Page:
Looking to give a piece of vintage furniture a serious reboot? Refinishing furniture is not for the faint of heart. We can safely say we’ve made our share of DIY mistakes over the years, but luckily, we’ve found a guiding light. Enter Scout Design Studio, a Dallas-based firm who has made mastery of the refinishing trade.
A simple scroll through their Instagram feed shows you why. With high-gloss lacquer, contemporary upholstery, acrylic legs, and refinished brass accents, the Scout team transforms castaway furniture into covet-worthy pieces. While they specialize in refinishing, Scout also offers a line of exclusive, limited-run pieces. Their 15,000-square-foot studio, located in the heart of Dallas’s Design District, features both new and vintage designs, as well as a carefully curated collection of artwork, lighting, and accessories.
We’ve tapped the “Scout Pack” to share some advice on refinishing (and thus, transforming!) vintage pieces, whether with a glossy coat of lacquer or updated upholstery.
Follow @ScoutDesignStudio to peruse their inventory and find design inspiration.
Know the difference.
Lacquer is skillfully sprayed in many thin layers to create a smooth, hard surface that cannot be achieved with regular enamel based paint. Known for its durability, lacquer can transform cast-to-the-curb furniture into modern showstoppers that will stand the test of time.
Focus on the details.
The beauty of vintage furniture is in the bones. If you love the shape and detail of something, ignore its ugly finish. Lacquer illuminates the surface and accentuates details in the furniture that are otherwise lost in the background. Carved drawers and sabot feet suddenly pop against a lustrous finish. Original hardware that would cost a fortune today can be polished to a bright shine.
A grey campaign dresser transformed with high gloss grey lacquer.
Select the right color.
Are you refinishing a family heirloom or a thrift store find? Go bold and trendy with a piece you found on the cheap, stay neutral with something you intend to keep forever.
Remember lacquer doesn’t have to be glossy.
We love a crisp glossy piece of furniture as much as anyone, but satin and matte finishes are beautiful (and timeless) alternatives.
This grey credenza was transformed with soft grey high gloss lacquer and polished brass ornate hardware and sabots.
Lacquer is a great way to spice up monochromatic upholstered goods. Dismal tone-on-tone chairs are easily revived with lacquered frames and a modern print.
Leave it to the pros.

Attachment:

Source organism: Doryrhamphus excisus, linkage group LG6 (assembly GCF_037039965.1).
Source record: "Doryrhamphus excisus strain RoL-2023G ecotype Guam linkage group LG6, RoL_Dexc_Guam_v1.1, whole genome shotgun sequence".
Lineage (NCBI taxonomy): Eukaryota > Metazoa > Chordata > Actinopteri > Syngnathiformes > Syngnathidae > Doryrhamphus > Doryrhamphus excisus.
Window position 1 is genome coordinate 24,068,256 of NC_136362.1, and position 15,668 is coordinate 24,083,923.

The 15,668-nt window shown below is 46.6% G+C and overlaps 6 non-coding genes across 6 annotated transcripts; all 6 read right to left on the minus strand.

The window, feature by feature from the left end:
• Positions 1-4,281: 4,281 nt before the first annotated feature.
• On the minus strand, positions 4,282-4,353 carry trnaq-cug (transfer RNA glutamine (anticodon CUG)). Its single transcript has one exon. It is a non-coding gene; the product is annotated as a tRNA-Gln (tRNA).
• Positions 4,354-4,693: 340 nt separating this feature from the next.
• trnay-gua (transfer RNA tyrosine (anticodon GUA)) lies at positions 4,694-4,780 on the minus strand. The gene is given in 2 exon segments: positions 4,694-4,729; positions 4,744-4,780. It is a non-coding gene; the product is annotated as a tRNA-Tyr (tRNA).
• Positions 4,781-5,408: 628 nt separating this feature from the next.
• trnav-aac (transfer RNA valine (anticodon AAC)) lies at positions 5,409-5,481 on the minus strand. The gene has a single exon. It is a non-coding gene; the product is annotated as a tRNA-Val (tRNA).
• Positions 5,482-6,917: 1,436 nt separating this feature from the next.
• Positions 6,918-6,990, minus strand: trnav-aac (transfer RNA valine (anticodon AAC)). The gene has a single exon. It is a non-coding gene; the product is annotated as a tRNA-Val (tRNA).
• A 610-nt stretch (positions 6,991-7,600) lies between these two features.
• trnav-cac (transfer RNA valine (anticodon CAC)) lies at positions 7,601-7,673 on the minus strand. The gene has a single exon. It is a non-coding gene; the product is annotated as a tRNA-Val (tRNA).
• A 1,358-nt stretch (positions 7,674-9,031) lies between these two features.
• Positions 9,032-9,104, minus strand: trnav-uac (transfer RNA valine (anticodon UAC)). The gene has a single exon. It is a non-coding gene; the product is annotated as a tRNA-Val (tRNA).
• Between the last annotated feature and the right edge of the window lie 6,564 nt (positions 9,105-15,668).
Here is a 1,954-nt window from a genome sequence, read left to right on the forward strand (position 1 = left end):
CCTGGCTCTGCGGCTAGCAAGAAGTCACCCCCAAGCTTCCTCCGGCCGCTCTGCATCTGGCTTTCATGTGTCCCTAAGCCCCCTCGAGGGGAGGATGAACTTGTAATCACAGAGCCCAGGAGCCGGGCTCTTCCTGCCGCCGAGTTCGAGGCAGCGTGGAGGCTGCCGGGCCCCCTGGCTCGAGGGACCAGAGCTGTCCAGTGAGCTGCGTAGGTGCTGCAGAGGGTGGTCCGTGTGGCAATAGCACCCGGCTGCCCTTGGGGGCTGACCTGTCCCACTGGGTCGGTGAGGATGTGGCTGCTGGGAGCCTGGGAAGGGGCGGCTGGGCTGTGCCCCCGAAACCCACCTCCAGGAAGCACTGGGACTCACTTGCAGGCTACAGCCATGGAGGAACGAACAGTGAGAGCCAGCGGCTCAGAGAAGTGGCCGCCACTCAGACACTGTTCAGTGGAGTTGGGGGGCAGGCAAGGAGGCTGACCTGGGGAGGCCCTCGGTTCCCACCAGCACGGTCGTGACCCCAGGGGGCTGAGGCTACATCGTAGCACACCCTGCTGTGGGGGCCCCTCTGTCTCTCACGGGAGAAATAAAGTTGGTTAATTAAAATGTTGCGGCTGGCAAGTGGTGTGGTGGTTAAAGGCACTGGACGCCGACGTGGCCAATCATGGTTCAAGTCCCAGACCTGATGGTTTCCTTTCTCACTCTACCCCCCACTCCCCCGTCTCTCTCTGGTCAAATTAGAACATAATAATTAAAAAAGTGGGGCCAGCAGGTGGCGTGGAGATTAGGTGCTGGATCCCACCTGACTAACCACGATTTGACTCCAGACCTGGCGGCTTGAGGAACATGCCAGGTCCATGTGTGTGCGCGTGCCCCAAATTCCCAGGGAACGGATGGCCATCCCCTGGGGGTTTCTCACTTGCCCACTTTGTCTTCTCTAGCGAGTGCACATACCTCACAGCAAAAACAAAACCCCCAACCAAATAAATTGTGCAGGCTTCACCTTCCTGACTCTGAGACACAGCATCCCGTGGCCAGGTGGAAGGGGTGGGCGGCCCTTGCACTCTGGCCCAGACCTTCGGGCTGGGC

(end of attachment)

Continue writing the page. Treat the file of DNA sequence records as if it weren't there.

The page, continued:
The application process is labor intensive and requires a dust free environment as well as adequate prep. Lacquer’s quick dry time leaves little room for error. Invest in professional refinishing and you’ll own a piece that’s uniquely yours and can be enjoyed for many years.
A pair of navy nightstands transformed with high gloss navy lacquer and polished brass hardware.
Determine if lacquer is right for you.
Lacquer can be applied to many veneers, but it is not recommended for Rosewood or Mahogany as the oils in these woods tend to bleed through the finish. As with any refinishing, it is important to consider the pedigree of your furniture and the risk associated with modifying an original piece.
Experiment with different textures.
Don’t feel locked into one particular fabric style with existing pieces. We love mixing textures, patterns and color in a room. While monochromatic vibes can be great, don’t shy away from some statement swivels or a well placed upholstered accent.
SCOUT DESIGN STUDIO TRANSFORMATION
This pair of purple velvet chairs is enhanced with fresh brass plating on the frame and plush violet velvet, which make for a lovely and modern pairing.
Look for good bones, and build from there.
With vintage pieces, it is sometimes hard to see past dated lines, less than stellar upholstery and excess rouching. All of these things can be addressed with quality upholstery; it is important to look for the right dimensions for your space and overall shape. From there, the rest can be tailored to achieve your vision. Don’t forget fun details like plinth bases or contrast welting.
SCOUT DESIGN STUDIO TRANSFORMATION
These Scout exclusive ‘Linden’ barstools were reimagined with 2 tone upholstery.